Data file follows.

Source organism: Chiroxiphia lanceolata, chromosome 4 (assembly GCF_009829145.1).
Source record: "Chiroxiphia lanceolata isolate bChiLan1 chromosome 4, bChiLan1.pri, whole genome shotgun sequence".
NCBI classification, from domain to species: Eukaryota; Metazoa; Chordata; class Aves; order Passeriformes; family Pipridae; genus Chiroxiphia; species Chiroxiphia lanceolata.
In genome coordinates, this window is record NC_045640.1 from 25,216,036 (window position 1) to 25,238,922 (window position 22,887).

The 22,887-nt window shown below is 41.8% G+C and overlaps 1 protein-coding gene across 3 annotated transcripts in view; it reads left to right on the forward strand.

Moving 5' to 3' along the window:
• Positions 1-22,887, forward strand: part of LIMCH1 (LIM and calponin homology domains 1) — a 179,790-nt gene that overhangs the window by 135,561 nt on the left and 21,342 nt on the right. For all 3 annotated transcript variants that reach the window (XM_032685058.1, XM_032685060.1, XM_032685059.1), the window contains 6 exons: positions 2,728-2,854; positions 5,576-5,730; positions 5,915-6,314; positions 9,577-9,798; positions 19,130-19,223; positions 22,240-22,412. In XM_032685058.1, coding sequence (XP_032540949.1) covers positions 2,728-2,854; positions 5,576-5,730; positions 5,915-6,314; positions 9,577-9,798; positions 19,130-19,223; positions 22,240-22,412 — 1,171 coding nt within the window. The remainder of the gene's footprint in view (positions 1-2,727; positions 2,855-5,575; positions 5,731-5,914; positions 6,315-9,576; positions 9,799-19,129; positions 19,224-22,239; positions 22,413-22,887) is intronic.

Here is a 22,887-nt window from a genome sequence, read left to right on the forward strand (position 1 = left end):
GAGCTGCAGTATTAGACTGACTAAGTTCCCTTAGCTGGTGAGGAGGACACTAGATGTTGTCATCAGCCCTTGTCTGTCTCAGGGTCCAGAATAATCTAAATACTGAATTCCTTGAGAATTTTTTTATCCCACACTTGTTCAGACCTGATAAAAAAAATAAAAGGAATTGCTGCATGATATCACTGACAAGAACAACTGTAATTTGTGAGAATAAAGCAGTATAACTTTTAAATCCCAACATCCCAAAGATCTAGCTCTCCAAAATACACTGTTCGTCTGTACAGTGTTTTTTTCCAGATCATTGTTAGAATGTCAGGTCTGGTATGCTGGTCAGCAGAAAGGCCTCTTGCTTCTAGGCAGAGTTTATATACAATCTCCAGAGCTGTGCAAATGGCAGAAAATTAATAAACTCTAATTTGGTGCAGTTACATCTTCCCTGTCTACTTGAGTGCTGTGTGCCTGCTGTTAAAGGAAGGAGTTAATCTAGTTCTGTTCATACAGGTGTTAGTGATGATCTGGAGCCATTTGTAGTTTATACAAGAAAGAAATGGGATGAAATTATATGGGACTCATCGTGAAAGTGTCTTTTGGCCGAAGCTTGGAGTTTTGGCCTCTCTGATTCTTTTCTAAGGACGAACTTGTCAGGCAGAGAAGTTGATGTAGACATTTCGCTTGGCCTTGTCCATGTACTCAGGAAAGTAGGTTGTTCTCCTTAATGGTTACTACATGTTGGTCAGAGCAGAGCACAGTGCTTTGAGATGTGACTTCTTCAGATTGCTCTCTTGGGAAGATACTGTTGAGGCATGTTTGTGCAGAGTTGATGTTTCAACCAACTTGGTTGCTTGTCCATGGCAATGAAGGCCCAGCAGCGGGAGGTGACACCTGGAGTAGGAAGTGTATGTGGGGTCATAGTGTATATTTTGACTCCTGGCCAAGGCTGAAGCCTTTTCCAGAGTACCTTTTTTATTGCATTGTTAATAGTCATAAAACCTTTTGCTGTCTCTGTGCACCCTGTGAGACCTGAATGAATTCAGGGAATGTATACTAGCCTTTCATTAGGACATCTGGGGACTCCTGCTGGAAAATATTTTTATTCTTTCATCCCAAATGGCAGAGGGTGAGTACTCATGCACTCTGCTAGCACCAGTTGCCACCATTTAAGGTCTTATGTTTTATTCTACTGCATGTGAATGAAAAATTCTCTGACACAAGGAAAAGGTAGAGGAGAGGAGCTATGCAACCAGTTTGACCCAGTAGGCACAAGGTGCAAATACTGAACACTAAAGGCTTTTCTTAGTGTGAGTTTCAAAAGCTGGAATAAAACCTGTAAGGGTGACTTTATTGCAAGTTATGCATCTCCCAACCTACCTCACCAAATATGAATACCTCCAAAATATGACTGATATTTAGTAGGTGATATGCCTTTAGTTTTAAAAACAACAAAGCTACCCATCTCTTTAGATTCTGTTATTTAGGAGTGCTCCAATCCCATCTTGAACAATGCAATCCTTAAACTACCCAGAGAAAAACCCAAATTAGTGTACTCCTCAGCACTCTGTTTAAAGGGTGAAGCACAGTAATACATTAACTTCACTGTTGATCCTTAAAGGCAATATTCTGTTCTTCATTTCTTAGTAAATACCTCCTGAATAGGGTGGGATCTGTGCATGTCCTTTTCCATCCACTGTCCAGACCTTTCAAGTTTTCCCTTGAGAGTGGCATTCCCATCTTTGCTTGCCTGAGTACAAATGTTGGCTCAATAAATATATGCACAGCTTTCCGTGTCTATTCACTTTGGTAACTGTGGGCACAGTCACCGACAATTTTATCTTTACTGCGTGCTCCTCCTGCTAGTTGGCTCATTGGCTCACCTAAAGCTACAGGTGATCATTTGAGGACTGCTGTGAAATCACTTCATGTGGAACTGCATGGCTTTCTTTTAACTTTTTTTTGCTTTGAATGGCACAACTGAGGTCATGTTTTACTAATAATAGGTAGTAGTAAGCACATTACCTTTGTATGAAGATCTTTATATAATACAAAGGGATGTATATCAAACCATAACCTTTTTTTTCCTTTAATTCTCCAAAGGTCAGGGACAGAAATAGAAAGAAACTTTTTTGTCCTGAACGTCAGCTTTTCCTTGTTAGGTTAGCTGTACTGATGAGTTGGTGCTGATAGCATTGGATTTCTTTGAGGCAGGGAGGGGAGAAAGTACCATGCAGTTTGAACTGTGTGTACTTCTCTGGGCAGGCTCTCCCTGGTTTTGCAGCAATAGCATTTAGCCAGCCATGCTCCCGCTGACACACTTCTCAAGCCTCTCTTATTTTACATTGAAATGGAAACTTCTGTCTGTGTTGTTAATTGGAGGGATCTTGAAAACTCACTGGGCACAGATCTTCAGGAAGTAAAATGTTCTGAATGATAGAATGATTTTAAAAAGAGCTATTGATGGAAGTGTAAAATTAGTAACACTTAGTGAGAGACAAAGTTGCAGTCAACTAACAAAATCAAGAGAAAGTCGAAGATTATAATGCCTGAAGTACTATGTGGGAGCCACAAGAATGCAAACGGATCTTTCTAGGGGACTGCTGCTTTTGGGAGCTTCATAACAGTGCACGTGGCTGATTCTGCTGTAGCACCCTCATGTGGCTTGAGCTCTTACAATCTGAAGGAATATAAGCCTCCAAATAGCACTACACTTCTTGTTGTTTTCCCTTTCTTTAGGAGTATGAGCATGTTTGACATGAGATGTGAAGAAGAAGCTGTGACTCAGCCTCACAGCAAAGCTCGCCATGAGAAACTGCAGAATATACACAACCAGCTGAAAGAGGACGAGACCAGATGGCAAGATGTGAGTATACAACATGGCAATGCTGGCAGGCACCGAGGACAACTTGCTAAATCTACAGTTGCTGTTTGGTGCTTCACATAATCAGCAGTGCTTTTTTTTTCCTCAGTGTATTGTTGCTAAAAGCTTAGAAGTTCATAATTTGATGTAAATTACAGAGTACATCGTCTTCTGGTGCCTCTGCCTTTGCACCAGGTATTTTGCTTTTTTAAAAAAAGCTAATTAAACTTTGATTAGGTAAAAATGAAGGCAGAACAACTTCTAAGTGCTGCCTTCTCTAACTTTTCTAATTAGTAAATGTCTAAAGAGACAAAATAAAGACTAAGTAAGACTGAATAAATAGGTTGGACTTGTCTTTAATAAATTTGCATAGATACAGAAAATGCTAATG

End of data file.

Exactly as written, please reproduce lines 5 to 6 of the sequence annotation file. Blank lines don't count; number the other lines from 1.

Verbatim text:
The 22,887-nt window shown below is 41.8% G+C and overlaps 1 protein-coding gene across 3 annotated transcripts in view; it reads left to right on the forward strand.

Moving 5' to 3' along the window: